"Not yet," said Mr. Deane, glancing at the reward of merit in the decanter. "But what do you want?" he added, pinching the dimpled chin fondly, — "to coax some more sovereigns out of my pocket for your bazaar? Eh?"
"No, I have no base motives at all to-day. I only want to talk, not to beg. I want to know what made you ask Philip Wakem about his father's farming to-day, papa? It seemed rather odd, because you never hardly say anything to him about his father; and why should you care about Mr. Wakem's losing money by his hobby?"
"Something to do with business," said Mr. Deane, waving his hands, as if to repel intrusion into that mystery.
"But, papa, you always say Mr. Wakem has brought Philip up like a girl; how came you to think you should get any business knowledge out of him? Those abrupt questions sounded rather oddly. Philip thought them queer."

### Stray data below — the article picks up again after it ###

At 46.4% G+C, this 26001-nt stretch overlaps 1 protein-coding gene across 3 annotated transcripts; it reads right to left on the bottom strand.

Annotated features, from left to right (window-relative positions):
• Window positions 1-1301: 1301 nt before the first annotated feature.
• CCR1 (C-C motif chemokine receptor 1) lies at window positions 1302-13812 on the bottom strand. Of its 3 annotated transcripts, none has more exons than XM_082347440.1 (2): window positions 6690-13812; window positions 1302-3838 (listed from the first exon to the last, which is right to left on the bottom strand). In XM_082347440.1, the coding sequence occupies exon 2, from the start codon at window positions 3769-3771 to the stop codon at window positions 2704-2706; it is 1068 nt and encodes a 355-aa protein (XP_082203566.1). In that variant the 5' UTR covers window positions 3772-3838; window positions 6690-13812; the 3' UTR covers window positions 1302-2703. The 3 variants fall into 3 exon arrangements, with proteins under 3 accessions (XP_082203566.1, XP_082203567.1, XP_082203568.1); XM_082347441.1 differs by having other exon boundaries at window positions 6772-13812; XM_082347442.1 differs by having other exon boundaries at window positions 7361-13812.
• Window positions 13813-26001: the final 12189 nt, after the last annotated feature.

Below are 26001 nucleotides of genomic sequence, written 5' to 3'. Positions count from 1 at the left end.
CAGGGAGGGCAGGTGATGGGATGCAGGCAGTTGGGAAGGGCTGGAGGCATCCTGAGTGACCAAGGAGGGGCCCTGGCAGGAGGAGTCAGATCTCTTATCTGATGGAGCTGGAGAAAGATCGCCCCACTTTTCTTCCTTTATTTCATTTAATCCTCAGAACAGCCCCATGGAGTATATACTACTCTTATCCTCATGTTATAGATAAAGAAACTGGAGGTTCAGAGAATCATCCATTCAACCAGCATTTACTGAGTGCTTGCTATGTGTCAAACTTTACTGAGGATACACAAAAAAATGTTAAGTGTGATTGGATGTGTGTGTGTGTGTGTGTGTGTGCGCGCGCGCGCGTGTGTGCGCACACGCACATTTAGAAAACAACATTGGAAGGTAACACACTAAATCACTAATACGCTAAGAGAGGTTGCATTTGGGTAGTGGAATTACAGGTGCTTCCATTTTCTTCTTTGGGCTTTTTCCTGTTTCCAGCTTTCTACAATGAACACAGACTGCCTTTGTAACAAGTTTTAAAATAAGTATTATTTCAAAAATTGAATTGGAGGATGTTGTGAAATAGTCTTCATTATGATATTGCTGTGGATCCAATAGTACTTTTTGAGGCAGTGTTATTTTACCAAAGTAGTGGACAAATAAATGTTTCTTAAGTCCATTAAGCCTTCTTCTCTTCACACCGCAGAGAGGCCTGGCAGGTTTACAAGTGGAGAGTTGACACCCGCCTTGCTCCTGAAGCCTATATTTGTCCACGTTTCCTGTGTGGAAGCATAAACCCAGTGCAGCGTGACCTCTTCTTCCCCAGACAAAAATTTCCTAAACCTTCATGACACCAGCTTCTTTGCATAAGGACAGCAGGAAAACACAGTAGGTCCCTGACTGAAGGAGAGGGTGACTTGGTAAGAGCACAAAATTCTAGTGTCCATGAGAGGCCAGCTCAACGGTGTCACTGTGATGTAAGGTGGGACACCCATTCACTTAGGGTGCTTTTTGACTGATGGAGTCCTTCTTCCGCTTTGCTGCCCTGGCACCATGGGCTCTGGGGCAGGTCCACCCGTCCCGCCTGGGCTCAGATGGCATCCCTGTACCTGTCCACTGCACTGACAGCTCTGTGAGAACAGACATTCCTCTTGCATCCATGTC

"Nonsense, child!" said Mr. Deane, willing to justify his social demeanor, with which he had taken some pains in his upward progress. "There's a report that Wakem's mill and farm on the other side of the river — Dorlcote Mill, your uncle Tulliver's, you know — isn't answering so well as it did. I wanted to see if your friend Philip would let anything out about his father's being tired of farming."
"Why? Would you buy the mill, papa, if he would part with it?" said Lucy, eagerly. "Oh, tell me everything; here, you shall have your snuff-box if you'll tell me. Because Maggie says all their hearts are set on Tom's getting back the mill some time. It was one of the last things her father said to Tom, that he must get back the mill."